Dwain Chambers: You can do all the training in the world, but if the crowd isn't cheering it's curtains
23:20 GMT, 7 May 2012
When Dwain Chambers heard he had been cleared to run for Olympic selection, you might have expected a bit of triumphalism, even jubilation, certainly celebration.
Instead, he sought isolation. He managed a smile when the phone call came and the verdict against the British Olympic Association was read to him. Then he walked out without a word to the squad of top Jamaicans he trains with, took flight to another Caribbean island and hid himself and his emotions away.
Training was the last thing he felt able to cope with.
Free to run: Dwain Chambers poses at Kingston's Emancipation Park on Monday after discussing his feelings towardsthe BOA's decision to free him for London 2012
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On Monday, back alongside former world record holder Asafa Powell and the others before seven hours of hard graft in Jamaica’s National Stadium, he spoke for the first time about the Court of Arbitration for Sport’s decision that opened his path to a controversial Olympic place.
The smile on Britain’s most derided drugs cheat is now broad, the emotions under control. Seated in the foyer of a downtown hotel, the words gushed from Chambers.
‘You cannot underestimate the effect this has had,’ he said. ‘I’d been raised up and then brought down. The announcement was going to be this week, then it wasn’t. I kept being pulled back and forth with emotions. I was stressed.
‘I’d try to train and feel worse. Everyone was saying I should be excited and elated but I wasn’t. I was just exhausted.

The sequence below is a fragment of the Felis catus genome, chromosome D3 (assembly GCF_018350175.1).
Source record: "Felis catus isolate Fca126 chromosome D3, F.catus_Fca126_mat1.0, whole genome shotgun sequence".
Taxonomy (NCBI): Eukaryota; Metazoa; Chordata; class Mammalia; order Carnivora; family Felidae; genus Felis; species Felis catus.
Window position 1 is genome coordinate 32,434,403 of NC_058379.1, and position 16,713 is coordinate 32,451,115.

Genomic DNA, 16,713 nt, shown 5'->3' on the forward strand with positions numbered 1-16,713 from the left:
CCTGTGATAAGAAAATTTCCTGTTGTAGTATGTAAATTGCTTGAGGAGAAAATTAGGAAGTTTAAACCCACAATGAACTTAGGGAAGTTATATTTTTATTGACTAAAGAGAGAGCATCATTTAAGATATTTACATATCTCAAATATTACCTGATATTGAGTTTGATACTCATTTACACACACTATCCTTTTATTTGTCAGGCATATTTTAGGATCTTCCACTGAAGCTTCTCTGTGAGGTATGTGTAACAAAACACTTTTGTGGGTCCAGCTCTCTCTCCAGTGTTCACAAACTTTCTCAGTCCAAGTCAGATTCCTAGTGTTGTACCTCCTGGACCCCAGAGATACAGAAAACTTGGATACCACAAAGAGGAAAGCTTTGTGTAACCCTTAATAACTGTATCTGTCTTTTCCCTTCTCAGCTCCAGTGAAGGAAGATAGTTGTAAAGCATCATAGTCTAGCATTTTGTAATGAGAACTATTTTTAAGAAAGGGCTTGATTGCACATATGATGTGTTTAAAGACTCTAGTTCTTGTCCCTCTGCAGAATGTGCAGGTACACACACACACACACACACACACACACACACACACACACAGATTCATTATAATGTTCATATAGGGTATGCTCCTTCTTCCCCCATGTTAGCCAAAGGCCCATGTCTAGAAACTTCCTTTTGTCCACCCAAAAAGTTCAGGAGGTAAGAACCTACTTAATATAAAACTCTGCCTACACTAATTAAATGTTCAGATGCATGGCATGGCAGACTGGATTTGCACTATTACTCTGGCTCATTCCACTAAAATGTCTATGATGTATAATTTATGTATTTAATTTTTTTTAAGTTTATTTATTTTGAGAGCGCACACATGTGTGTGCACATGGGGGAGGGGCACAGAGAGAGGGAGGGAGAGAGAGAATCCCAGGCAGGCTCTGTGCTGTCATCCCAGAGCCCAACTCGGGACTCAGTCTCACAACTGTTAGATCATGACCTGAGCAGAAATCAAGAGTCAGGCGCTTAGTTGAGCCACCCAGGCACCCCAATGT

‘For years it’s been like running with Atlas on my back. Now that Atlas has been removed, I just feel drained. I didn’t realise it was going to have that effect on me.’
He brought the burden on himself by his use of anabolic steroids in 2002 and 2003. He was consequenetly suspended from competition for two years, though the BOA enforced a lifetime ban on his Olympic participation until last week’s court verdict denied them the right to select the team as they deemed fit.
London calling: Chambers feels the strain at his training camp in Jamaica where he is working seven hours a day in pursuit of his Olympic dream
His invitation to the national trials in Birmingham next month, the route to selection, is metaphorically in the post.
‘It will be the biggest race of my life,’ he said. ‘This one matters more. It’s one thing to be eligible but I still have to make the team.’
He will be favourite to take an automatic place by meeting the 100metres qualification time of 10.18sec. In a deplorable reflection on UK Athletics, the pack of richly-funded British youngsters chasing him have never quite managed to knock him off his No 1 perch, even now he is 34.
He said: ‘It’s harder for me and I guess I have to fight that bit harder. But I am a little bit hungrier than them.
Reflecting: Chambers sought isolation on hearing the news from the BOA
‘I didn’t even dream I could be at the Olympics. I thought I would be sitting at home watching. The Olympics was beyond me. I wouldn’t even have imagined it.
‘Now the reality is if I qualify I will be there. That is something I will cherish. I need to stay injury free and qualify, but it would be an honour. I have missed two Olympic Games. I want to make sure I do this one with pride and enjoy it.’
Stephen Francis, Powell’s coach who has been watching Chambers match his squad stride for stride for weeks, said at the weekend that the British athlete can make the Olympic final. Chambers smiles at the compliment. ‘I don’t fantasise but I haven’t ruled it out,’ he admits.
Chambers asked Francis during the World Indoor Championships in March about joining his group.
He explained: ‘I was scared about approaching him but he said, “Fine, no problem”, and his guys were more than happy. They laugh at me because I speak formal English. I have to speak real slow so they understand me.’
Not that there is breath enough for chatting during Francis’s sessions, 6am to 10am every morning and 3pm till 6pm every afternoon. Yesterday morning, the temperature close to 90oF by 8am, Francis had them doing eight 110m sprints.